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California state laws and regulations that affect your medical practice

1. What is informed consent and when should it be obtained?

Informed consent is a legal standard whereby a patient gives his or her consent to receive treatment based upon information provided to the patient about the facts and implications of a proposed treatment. To give consent, the patient must be competent, meaning he or she must, in most cases, be 18 years of age, and be free from any condition or mental disease or defect which might impair the patient’s judgment.

Informed consent should be obtained from a patient prior to any exam, treatment or surgical procedure. To be complete, informed consent must relay to the patient:

• The nature of the procedure;
• Any potential risks or side effects of treatment, taking into account those risks important to the individual patient as well as a reasonable person;
• Any potential benefits of treatment; and
• Any alternative forms of treatment available.

2. Should a physician have a standard written form to fulfill all informed consent requirements?

While a standard informed consent form may be used, it is recommended that practitioners draft informed consents specific to the services rendered. In all circumstances, however, patients should be informed of their conditions, possible risks, treatment options, and alternatives. Any conversations addressing these issues should be clearly documented within the patient’s medical record.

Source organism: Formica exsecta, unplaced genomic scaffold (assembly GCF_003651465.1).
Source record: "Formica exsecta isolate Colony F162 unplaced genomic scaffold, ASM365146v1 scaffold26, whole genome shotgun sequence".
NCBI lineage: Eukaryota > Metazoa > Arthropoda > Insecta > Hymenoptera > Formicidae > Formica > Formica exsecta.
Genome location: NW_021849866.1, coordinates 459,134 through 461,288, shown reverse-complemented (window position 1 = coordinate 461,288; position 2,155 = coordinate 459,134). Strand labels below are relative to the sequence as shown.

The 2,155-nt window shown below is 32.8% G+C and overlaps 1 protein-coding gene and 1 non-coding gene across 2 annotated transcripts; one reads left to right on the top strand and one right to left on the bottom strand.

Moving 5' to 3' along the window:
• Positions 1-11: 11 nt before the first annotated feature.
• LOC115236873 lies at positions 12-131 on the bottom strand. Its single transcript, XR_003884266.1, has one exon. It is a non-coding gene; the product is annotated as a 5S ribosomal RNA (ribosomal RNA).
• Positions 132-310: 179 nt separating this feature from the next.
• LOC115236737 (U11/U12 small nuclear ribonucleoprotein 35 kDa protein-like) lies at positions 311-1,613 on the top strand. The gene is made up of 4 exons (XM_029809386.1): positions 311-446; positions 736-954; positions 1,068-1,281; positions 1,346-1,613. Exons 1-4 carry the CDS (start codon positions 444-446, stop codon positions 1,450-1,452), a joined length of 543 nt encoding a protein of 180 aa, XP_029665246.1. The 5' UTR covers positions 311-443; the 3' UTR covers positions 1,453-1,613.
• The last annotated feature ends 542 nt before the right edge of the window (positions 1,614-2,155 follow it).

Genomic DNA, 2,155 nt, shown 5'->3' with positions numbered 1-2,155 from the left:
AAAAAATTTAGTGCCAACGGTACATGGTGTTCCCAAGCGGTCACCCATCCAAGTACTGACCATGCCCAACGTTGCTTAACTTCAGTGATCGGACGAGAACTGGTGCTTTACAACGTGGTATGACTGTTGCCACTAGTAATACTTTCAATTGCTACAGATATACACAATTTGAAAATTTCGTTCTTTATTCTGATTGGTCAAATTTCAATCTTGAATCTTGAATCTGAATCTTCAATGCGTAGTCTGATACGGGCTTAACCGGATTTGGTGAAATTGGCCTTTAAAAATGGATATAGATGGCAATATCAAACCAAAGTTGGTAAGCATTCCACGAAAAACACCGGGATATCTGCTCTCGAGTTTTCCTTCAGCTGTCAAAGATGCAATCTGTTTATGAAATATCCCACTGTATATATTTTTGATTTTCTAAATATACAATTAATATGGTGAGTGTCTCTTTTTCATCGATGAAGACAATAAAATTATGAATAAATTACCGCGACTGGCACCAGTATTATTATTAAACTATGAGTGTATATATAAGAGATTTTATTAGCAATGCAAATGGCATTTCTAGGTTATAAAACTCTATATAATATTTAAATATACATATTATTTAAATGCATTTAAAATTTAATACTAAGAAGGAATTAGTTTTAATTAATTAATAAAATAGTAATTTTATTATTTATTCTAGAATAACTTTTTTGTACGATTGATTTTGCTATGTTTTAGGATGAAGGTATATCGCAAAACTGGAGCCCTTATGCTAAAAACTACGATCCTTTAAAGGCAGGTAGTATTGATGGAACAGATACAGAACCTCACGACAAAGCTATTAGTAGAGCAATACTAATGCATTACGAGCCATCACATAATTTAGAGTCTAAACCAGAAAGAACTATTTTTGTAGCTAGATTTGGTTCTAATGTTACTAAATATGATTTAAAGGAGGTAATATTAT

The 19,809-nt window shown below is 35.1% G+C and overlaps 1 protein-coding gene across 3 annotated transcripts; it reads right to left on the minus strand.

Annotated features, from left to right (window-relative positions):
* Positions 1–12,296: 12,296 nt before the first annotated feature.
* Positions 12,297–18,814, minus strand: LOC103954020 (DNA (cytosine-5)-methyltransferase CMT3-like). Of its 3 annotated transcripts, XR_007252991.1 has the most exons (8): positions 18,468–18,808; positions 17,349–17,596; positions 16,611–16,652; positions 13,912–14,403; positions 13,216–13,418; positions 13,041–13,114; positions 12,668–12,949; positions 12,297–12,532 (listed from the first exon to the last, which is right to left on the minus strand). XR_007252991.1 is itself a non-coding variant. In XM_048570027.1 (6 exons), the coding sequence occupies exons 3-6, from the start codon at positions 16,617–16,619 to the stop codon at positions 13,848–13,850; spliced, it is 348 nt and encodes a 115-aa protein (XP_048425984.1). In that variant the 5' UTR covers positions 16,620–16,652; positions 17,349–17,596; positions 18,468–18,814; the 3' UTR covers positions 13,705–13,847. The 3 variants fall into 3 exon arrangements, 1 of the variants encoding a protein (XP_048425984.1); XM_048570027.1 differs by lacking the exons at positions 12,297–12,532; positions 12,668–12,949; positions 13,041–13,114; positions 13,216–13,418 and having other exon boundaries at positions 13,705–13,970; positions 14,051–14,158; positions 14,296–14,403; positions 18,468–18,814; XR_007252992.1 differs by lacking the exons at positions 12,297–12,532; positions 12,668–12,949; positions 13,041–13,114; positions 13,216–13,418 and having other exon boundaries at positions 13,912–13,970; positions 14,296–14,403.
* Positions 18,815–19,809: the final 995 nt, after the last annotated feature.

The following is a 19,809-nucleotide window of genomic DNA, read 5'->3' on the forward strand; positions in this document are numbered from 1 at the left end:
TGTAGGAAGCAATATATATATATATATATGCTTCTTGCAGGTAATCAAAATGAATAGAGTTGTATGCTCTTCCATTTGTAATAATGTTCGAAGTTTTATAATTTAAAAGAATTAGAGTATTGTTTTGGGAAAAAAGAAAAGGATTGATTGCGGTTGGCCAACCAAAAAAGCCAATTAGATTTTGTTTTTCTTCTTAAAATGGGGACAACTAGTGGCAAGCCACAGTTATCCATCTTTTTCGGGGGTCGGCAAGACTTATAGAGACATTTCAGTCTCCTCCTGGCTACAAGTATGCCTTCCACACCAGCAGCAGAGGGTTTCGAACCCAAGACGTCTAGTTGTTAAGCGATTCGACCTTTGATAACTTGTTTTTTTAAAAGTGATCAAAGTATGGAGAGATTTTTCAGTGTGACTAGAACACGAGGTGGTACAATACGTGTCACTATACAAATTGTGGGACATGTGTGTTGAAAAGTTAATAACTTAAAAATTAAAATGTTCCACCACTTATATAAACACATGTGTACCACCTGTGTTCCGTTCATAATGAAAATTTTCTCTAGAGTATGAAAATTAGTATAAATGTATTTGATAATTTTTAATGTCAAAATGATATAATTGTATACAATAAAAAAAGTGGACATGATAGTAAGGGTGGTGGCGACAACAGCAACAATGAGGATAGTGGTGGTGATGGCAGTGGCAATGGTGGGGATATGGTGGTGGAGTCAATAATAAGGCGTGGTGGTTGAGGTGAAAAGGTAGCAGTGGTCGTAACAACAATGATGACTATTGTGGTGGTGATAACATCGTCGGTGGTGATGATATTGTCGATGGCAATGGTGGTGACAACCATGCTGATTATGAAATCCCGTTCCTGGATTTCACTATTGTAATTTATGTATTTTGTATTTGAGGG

3. What are the requirements for parental consent in the case of the treatment of minors?

In general, a minor may consent to medical treatment without parental consent if one of the following conditions is met:

(1) The minor is 15 years of age or older;

(2) The minor is living separate and apart from the minor’s parents or guardian, whether with or without the consent of the parent or guardian, and regardless of the duration of the separate residence; or

(3) The minor is managing the minor’s own financial affairs, regardless of the source of the minor’s income.

Cal. Fam. Code § 6922(a).

However, a physician who renders such care may advise the minor’s parent or guardian of the treatment given or needed if the patient has informed the physician of the parent or guardian’s whereabouts.

Cal. Fam. Code § 6922(c).

4. Mental Health Treatment

A minor who is 12 years of age or older may consent to mental health treatment or counseling on an outpatient basis, or to residential shelter services, if both of the following requirements are met:

(a) The minor, in the opinion of the physician, is mature enough to participate intelligently in the outpatient services or the resident shelter services; and

(b) Without treatment the minor would present a danger of serious mental or physical harm to self or others or if the minor is the alleged victim or incest or child abuse.

Cal. Fam. Code § 6924.

A minor may never consent to receive convulsive therapy or psychosurgery without the consent of the minor’s parent or guardian.